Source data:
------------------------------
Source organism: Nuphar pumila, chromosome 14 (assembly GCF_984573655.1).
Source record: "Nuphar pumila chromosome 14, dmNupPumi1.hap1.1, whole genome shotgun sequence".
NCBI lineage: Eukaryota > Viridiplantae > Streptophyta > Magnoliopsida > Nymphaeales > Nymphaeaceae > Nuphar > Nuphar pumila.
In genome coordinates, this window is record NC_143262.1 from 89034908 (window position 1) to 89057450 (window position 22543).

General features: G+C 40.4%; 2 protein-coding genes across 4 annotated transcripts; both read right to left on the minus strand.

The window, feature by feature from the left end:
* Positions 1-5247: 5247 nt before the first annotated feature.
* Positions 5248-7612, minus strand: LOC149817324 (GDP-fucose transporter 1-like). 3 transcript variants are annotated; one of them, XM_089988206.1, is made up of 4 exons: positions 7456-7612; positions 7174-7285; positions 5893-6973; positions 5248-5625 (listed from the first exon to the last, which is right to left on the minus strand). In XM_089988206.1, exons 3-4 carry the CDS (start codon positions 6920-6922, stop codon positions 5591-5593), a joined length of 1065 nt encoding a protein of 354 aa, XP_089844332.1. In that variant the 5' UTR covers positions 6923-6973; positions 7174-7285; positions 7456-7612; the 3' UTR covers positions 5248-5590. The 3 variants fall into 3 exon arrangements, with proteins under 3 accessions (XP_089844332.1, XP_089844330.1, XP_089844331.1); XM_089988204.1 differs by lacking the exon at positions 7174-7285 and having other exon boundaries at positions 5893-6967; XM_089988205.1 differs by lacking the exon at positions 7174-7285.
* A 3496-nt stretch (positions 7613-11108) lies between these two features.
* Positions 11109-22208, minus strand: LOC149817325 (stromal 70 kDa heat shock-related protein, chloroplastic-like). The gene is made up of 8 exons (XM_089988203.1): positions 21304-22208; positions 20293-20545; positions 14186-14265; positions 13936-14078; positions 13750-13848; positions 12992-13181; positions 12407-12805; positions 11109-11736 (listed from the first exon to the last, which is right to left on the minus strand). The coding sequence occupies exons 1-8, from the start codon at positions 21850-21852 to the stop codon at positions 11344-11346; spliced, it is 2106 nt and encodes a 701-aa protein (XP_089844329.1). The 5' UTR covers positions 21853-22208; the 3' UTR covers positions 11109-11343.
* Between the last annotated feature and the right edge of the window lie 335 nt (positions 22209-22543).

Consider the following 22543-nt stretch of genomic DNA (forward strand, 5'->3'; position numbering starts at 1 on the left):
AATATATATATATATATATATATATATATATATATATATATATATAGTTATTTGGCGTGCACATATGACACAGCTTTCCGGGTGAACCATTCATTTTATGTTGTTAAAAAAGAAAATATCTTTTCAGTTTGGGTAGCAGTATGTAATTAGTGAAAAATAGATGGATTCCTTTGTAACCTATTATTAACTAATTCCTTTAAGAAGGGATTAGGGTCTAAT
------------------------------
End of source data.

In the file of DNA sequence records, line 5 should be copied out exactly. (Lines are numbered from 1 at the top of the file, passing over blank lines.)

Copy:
General features: G+C 40.4%; 2 protein-coding genes across 4 annotated transcripts; both read right to left on the minus strand.